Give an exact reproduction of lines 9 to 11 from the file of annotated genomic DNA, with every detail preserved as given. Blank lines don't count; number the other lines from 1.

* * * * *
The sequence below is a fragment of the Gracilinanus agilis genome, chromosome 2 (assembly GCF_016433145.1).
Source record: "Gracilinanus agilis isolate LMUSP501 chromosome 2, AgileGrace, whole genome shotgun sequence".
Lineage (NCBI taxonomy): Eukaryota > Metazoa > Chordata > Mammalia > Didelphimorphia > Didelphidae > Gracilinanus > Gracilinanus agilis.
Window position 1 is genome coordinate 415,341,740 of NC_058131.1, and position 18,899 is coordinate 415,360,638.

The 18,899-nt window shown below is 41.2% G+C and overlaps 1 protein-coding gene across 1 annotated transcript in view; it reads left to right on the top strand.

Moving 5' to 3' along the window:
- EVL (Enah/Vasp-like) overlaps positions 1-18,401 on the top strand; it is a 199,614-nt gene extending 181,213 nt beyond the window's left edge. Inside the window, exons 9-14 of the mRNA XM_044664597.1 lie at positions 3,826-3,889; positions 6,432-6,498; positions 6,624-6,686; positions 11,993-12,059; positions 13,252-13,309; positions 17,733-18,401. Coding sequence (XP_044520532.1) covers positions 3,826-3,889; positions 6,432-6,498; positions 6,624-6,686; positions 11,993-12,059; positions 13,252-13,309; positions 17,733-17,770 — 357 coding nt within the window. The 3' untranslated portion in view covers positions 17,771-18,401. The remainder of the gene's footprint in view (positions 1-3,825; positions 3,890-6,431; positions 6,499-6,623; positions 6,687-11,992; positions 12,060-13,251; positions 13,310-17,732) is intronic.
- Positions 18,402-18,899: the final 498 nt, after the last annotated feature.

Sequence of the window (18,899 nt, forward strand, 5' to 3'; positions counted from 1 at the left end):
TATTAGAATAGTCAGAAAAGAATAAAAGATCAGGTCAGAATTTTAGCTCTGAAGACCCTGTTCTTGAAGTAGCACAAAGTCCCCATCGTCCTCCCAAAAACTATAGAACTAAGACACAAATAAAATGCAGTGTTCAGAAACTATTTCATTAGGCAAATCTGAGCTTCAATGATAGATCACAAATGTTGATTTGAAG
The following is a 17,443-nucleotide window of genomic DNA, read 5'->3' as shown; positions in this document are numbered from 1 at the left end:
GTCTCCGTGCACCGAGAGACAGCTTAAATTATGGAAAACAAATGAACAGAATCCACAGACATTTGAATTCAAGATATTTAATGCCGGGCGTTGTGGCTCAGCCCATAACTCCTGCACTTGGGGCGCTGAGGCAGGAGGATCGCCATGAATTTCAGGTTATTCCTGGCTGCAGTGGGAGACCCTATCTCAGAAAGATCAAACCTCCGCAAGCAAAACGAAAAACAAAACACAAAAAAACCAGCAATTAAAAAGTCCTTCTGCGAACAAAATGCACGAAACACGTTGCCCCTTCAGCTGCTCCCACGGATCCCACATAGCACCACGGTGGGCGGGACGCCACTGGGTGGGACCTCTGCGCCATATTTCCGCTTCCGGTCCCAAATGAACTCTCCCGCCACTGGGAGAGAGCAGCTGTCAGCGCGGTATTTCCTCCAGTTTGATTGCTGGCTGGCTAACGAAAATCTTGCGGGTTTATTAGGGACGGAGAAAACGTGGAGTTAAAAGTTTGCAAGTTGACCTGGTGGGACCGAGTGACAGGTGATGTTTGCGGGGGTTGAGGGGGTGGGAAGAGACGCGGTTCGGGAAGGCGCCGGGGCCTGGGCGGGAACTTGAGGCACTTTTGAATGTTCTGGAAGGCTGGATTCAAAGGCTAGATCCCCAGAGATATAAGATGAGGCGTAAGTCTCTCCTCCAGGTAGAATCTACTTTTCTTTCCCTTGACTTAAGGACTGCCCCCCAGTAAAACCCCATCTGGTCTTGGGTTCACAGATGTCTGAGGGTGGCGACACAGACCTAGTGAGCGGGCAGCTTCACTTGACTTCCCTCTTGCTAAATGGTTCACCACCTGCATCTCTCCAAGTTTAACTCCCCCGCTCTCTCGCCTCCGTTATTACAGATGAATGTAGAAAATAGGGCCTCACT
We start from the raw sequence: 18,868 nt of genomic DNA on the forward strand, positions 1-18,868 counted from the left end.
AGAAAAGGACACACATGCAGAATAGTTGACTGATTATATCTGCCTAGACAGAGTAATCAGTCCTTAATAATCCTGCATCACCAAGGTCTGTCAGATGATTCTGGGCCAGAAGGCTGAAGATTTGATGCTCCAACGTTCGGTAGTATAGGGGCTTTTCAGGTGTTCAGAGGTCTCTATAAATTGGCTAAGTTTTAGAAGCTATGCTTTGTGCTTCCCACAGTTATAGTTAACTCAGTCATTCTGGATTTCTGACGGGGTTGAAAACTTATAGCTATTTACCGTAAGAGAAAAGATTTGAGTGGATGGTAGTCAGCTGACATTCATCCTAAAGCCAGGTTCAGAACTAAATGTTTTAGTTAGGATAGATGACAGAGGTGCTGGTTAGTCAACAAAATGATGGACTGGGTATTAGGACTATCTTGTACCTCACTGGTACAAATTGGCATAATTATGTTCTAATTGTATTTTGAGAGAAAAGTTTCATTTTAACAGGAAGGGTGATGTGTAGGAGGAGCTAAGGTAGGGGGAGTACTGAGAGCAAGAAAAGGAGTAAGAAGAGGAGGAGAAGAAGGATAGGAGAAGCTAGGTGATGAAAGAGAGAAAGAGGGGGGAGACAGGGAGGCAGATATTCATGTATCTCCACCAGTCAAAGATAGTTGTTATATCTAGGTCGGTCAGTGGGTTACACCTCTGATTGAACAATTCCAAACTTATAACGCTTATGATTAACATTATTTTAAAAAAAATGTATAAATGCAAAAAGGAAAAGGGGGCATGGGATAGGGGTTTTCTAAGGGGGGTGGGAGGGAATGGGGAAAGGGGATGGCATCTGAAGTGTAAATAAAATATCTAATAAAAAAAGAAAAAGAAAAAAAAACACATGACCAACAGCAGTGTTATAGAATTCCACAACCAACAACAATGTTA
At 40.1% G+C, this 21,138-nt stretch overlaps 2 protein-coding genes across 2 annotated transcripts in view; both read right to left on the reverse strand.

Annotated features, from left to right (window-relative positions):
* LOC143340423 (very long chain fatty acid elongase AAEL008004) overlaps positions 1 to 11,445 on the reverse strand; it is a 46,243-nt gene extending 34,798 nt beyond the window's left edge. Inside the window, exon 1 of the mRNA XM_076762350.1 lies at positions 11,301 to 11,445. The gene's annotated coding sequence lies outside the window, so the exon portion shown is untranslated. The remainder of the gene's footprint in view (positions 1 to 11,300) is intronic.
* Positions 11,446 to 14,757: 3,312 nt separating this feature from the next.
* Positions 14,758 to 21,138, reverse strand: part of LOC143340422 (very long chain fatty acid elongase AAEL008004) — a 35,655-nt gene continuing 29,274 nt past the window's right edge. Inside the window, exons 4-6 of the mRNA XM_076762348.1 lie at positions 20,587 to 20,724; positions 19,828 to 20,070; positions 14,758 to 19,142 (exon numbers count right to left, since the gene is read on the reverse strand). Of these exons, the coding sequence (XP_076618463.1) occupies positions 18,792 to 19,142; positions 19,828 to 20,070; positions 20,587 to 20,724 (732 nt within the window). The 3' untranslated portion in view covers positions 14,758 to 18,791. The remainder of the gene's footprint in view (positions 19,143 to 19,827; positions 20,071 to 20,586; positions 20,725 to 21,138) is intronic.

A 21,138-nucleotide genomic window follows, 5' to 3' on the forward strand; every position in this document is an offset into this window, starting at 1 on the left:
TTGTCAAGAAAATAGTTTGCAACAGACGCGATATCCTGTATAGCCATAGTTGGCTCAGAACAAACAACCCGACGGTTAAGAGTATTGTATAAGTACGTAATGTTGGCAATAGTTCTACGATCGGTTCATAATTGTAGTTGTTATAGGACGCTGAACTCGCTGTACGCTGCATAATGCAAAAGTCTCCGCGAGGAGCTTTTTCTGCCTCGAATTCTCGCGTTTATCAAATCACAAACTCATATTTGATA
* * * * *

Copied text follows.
Sequence of the window (18,899 nt, forward strand, 5' to 3'; positions counted from 1 at the left end):
TATTAGAATAGTCAGAAAAGAATAAAAGATCAGGTCAGAATTTTAGCTCTGAAGACCCTGTTCTTGAAGTAGCACAAAGTCCCCATCGTCCTCCCAAAAACTATAGAACTAAGACACAAATAAAATGCAGTGTTCAGAAACTATTTCATTAGGCAAATCTGAGCTTCAATGATAGATCACAAATGTTGATTTGAAG
The following is a 17,443-nucleotide window of genomic DNA, read 5'->3' as shown; positions in this document are numbered from 1 at the left end: